Australia’s October Federal Budget 2022-23
An updated budget for the FY2022-23 was handed down by the treasurer, Dr. Jim Chalmers on the evening of 25 October 2022.
What to look forward to?
No changes in tax and superannuation will affect small and medium-sized business entities. However, annual inflation has climbed to a high level causing rising interest rates and labour costs. Electricity prices are set to increase by 56 percent over the next 18 months and gas prices by 44 percent according to the budget.
For individuals’ cost of living, there are changes reducing the cost of childcare and education.
For over 4 years from 2022-23, the government is investing $4.7 billion to fund early childhood education and care to make it more affordable for families.
From July 2023, Child Care Subsidy rates will increase from 85% to 90% for eligible families earning less than $530,000. Families will continue to receive the usual subsidy rates of up to 95% for any additional children in care aged 5 and under.
Greater access to paid parental leave by increasing the current 20 weeks to 26 weeks of leave by July 2026. This has a ‘use it or lose it’ portion reserved for each parent and eligibility has expanded to include families with up to $350,000 income. This will encourage both parents to take parental leave. The modifications also improve flexibility among parents to take leave in between daily work schedules. It will provide parents with more time to spend with their children and share equal caring responsibilities.
The Government will allow more people to make downsizer contributions to their superannuation by dropping the age from 60 down to 55 years of age. This measure will have an effect from the start of the first quarter after the Royal Assent. The downsizer contribution will have people make a one-off contribution of up to $300,000 per person from the proceeds of selling their home. Each of the couples can contribute and the contributions do not count towards non-concessional contribution caps.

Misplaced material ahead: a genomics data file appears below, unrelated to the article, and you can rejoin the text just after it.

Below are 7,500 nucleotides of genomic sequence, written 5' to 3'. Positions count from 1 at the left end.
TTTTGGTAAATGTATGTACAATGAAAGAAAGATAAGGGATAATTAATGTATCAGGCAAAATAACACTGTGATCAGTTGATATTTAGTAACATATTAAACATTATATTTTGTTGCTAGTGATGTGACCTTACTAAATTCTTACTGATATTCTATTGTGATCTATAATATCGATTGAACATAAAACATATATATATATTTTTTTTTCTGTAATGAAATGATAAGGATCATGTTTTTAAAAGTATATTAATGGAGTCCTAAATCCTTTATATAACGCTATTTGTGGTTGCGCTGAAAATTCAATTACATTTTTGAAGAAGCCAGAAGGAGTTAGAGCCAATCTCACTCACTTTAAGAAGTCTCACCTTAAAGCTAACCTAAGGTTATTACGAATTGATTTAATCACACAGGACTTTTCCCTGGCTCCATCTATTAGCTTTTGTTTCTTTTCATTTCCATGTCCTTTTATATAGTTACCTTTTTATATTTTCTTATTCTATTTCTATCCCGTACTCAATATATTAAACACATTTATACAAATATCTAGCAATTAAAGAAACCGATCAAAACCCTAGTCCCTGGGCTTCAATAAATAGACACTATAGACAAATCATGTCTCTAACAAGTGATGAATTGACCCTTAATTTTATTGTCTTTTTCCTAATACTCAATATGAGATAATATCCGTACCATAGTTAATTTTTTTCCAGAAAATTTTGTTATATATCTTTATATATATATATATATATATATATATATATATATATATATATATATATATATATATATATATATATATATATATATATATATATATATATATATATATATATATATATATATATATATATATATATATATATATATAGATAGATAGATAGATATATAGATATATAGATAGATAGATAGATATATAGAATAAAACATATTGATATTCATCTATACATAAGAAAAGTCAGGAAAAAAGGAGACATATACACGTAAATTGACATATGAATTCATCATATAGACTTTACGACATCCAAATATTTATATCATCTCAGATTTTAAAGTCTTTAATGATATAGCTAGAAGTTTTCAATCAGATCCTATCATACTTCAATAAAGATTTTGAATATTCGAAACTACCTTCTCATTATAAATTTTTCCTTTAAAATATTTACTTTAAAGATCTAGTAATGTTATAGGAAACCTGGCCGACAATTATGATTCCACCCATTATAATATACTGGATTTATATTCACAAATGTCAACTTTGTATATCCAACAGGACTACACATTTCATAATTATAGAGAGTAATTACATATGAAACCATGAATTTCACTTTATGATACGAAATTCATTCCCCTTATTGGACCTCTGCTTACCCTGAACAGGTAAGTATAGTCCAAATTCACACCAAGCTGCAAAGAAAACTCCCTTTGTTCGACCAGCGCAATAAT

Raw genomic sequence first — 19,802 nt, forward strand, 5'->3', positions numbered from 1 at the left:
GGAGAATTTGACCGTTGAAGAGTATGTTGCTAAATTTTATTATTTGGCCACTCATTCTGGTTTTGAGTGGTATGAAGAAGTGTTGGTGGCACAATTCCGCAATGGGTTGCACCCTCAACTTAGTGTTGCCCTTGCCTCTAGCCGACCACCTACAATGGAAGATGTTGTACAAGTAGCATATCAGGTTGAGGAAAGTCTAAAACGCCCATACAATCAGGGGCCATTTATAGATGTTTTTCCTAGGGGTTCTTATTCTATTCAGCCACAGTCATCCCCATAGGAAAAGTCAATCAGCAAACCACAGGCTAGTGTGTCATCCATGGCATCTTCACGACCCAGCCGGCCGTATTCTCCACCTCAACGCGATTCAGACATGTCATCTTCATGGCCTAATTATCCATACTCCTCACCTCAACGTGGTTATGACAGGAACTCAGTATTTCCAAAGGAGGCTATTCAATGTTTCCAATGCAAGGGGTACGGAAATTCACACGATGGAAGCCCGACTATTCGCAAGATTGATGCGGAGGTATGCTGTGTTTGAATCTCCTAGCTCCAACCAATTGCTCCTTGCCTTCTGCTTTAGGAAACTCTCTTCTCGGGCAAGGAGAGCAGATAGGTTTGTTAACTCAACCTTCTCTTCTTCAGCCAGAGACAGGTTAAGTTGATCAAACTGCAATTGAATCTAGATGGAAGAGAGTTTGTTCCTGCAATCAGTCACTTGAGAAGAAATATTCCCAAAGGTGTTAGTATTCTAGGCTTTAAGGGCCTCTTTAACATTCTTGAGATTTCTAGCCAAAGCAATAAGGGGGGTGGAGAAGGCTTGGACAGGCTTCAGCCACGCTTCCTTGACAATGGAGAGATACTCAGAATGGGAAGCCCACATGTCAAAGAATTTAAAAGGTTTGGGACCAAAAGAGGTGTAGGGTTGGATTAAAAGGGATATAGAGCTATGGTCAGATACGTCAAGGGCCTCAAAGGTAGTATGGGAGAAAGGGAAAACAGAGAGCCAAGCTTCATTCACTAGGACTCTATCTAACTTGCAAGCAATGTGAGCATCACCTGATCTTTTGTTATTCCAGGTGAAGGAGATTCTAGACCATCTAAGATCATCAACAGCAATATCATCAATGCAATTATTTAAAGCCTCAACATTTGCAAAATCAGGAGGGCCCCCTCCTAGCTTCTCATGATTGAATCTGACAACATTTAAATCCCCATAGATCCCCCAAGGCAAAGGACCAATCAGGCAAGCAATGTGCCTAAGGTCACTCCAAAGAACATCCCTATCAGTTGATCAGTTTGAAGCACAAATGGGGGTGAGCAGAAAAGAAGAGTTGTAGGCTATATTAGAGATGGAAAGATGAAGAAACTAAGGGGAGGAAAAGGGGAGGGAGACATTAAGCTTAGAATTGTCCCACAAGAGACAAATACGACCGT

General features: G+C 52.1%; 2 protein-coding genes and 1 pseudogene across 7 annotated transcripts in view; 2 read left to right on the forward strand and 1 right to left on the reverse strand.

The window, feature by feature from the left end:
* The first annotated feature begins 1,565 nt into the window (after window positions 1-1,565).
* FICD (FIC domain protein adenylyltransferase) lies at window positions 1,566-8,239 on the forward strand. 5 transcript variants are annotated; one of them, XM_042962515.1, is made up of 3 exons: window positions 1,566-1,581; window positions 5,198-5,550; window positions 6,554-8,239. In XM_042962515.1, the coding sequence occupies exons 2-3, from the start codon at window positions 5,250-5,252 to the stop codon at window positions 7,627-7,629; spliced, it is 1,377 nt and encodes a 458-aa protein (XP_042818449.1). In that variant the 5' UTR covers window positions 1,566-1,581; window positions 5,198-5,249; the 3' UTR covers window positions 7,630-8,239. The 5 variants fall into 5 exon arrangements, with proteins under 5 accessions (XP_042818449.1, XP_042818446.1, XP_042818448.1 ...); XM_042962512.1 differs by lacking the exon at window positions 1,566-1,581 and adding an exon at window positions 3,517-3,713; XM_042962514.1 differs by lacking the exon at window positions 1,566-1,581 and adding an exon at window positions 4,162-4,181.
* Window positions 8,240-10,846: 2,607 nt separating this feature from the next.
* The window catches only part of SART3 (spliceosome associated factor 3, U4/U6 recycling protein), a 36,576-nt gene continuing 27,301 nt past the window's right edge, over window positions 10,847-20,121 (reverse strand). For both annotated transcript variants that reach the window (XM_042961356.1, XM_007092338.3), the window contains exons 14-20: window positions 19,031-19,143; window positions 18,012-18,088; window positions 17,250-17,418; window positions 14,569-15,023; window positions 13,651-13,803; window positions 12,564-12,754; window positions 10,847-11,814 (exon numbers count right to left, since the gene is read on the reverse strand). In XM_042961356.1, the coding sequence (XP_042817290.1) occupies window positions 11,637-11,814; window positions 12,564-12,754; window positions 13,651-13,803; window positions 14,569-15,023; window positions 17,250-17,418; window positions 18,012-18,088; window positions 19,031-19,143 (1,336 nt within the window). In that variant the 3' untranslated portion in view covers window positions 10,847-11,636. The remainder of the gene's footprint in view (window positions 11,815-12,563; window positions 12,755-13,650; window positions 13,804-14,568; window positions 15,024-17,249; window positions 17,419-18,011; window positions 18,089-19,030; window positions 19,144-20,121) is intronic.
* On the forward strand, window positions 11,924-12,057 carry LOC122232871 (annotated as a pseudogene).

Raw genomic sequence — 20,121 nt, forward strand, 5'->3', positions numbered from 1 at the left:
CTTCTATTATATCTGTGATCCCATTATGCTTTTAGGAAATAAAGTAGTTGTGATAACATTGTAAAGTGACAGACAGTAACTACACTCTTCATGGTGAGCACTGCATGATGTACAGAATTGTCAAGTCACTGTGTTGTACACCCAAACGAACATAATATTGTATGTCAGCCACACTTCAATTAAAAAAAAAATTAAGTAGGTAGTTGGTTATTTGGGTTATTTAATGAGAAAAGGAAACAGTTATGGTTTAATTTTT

Based on the negative economic expectations discussed by the Government after releasing its Budget, it appears highly likely that significant tax increases will occur in 2023 or future Budgets.
The ATO has released draft Tax Rulings based on S100A of the Tax Act that restrict Trusts from making distributions to adult children or family members unless the cash amount of the distribution is paid to the beneficiary.
You may be restricted in the amounts your Family Trust can allocate to adult children or parents when compared with prior years.
Prior to 30 June, accountants will have to assist all Trustees with the following:
- Reconsider the default beneficiaries in a Trust.
- Consider the purpose recited in a Trust.
- Consider the terms of a Trustee exercising their discretion.
Additionally, the government will likely rely on increased ATO audits and reviews to boost tax revenue.
New ATO Ruling Affects “Professionals” and Profit Allocations.
A new ATO guidance (PCG 2021/4) totally changes the way that professional firm profits can be allocated (or split) among a family group from 1 July 2022 onwards. As a result, most professionals will end up paying larger amounts of tax from the 2023 financial year onwards.
The ATO anticipates a professional and their family group to pay tax at a combined average rate of 35% or higher to stay in what they call the “Green Zone” and not be audited.
More Tax to Pay in 2023.
Businesses need to plan for higher tax payments from 2023 onwards. The ATO requires business owners to document annually their assessment of their profit allocations along with PCG 2021/4.
We believe it is ESSENTIAL for business owners to plan for the next 18 months by preparing monthly Profit and Cash flow Forecasts. We can help you with this essential work. Let us know.